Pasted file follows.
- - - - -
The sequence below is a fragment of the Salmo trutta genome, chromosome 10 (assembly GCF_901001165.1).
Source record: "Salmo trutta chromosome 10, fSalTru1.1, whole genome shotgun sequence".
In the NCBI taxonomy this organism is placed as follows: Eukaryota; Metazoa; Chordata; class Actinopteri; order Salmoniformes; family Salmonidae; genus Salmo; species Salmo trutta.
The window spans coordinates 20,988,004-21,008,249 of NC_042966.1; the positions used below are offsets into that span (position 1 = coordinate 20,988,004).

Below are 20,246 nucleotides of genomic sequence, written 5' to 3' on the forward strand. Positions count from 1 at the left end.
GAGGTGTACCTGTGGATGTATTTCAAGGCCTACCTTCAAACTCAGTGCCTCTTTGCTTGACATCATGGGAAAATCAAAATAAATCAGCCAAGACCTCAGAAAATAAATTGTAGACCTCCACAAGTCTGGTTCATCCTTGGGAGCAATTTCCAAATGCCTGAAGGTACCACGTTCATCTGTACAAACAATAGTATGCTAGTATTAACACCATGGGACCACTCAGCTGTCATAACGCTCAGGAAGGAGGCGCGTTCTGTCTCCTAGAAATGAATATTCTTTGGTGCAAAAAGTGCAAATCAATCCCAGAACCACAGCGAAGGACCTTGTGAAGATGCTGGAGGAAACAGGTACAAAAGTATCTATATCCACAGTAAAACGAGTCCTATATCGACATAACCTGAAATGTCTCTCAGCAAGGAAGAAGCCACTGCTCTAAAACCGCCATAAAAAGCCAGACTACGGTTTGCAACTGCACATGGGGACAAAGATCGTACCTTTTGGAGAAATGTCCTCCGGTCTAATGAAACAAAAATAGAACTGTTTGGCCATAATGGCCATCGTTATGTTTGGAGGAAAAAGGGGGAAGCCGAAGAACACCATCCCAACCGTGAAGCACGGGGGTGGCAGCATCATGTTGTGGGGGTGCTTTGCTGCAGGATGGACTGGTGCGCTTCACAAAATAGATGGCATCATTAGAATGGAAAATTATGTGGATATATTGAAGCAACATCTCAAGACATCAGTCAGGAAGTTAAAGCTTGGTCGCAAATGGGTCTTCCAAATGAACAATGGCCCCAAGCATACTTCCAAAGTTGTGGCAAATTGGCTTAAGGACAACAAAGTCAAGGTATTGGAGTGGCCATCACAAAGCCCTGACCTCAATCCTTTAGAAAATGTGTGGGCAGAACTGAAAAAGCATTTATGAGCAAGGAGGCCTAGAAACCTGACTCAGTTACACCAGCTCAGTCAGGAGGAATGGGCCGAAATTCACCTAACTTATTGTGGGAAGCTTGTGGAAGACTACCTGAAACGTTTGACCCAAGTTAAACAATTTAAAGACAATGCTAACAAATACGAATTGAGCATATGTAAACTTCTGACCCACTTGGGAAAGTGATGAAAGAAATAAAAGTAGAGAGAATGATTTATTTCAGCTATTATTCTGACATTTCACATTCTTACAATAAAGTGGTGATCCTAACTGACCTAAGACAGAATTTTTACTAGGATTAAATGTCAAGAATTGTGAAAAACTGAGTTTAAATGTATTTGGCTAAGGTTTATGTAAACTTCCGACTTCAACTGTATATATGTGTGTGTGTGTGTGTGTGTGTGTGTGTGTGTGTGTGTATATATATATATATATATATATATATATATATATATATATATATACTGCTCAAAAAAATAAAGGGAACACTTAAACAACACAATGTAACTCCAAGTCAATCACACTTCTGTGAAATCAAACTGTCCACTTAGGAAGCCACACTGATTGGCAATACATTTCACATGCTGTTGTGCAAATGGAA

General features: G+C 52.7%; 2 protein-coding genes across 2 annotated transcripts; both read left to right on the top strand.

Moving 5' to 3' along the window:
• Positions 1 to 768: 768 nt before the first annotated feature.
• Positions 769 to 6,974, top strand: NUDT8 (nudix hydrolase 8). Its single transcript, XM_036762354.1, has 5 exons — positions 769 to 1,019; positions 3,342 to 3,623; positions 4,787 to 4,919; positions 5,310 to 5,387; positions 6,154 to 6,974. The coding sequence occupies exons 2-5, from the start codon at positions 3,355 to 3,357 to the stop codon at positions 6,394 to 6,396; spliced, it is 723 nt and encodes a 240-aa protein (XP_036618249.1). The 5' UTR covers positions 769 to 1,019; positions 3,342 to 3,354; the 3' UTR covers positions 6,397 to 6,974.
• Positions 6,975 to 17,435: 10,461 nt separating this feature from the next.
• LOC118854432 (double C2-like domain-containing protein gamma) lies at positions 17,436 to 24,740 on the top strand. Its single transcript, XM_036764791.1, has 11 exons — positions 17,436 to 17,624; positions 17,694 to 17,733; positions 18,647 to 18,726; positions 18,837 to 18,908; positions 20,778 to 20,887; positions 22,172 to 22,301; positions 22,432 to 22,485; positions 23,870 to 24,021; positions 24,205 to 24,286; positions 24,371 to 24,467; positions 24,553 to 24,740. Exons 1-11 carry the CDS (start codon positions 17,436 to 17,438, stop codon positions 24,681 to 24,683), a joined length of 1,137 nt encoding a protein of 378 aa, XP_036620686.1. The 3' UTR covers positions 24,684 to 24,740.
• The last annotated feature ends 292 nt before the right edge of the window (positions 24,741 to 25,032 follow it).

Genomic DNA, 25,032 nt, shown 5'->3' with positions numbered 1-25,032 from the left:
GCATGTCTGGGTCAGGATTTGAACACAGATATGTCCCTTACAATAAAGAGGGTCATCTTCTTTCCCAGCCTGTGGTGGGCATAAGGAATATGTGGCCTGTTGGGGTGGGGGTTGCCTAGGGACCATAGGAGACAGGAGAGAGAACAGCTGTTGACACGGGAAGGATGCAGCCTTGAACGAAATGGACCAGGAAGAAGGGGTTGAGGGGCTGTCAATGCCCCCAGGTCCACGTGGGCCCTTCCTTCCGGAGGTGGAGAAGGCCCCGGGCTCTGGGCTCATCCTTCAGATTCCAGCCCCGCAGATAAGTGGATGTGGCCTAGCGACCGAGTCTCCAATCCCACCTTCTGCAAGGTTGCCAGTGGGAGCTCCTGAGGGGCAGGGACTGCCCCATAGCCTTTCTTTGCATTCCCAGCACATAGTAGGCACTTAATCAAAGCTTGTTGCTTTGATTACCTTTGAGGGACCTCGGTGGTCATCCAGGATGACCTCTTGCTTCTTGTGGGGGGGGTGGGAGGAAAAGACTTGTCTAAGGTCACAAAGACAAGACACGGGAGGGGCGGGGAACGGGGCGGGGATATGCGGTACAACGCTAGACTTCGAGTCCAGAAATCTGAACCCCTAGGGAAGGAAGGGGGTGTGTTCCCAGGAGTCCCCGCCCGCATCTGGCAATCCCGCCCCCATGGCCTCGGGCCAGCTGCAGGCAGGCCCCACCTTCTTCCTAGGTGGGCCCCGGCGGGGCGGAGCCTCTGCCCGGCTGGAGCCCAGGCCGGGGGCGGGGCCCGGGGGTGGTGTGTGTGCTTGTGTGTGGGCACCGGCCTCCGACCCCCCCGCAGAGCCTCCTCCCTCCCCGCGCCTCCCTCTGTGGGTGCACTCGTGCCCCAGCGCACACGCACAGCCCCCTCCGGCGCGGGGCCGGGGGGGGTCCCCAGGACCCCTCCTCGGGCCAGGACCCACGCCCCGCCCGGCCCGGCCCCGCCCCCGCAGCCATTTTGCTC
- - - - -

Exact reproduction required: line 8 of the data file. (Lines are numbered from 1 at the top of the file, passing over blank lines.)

Moving 5' to 3' along the window: